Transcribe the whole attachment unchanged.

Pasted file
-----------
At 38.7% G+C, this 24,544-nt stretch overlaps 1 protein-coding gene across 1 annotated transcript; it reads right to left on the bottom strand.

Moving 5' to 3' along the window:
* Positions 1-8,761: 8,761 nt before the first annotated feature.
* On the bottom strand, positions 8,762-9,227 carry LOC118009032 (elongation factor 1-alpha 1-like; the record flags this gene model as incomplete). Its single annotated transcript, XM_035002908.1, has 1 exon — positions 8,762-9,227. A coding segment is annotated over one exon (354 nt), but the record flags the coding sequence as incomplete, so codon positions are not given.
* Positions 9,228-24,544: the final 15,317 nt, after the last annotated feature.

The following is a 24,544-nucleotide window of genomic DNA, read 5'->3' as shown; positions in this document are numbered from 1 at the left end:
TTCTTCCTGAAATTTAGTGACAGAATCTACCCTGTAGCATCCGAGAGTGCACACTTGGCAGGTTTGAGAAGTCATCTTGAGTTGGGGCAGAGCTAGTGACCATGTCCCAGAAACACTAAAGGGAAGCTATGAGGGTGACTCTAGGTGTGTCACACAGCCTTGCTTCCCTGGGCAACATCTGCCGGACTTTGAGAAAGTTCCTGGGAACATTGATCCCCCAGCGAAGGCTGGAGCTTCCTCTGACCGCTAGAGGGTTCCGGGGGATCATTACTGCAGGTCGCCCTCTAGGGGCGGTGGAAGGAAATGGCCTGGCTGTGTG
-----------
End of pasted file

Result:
At 38.7% G+C, this 24,544-nt stretch overlaps 1 protein-coding gene across 1 annotated transcript; it reads right to left on the bottom strand.

Moving 5' to 3' along the window:
* Positions 1-8,761: 8,761 nt before the first annotated feature.
* On the bottom strand, positions 8,762-9,227 carry LOC118009032 (elongation factor 1-alpha 1-like; the record flags this gene model as incomplete). Its single annotated transcript, XM_035002908.1, has 1 exon — positions 8,762-9,227. A coding segment is annotated over one exon (354 nt), but the record flags the coding sequence as incomplete, so codon positions are not given.
* Positions 9,228-24,544: the final 15,317 nt, after the last annotated feature.

The following is a 24,544-nucleotide window of genomic DNA, read 5'->3' as shown; positions in this document are numbered from 1 at the left end:
TTCTTCCTGAAATTTAGTGACAGAATCTACCCTGTAGCATCCGAGAGTGCACACTTGGCAGGTTTGAGAAGTCATCTTGAGTTGGGGCAGAGCTAGTGACCATGTCCCAGAAACACTAAAGGGAAGCTATGAGGGTGACTCTAGGTGTGTCACACAGCCTTGCTTCCCTGGGCAACATCTGCCGGACTTTGAGAAAGTTCCTGGGAACATTGATCCCCCAGCGAAGGCTGGAGCTTCCTCTGACCGCTAGAGGGTTCCGGGGGATCATTACTGCAGGTCGCCCTCTAGGGGCGGTGGAAGGAAATGGCCTGGCTGTGTG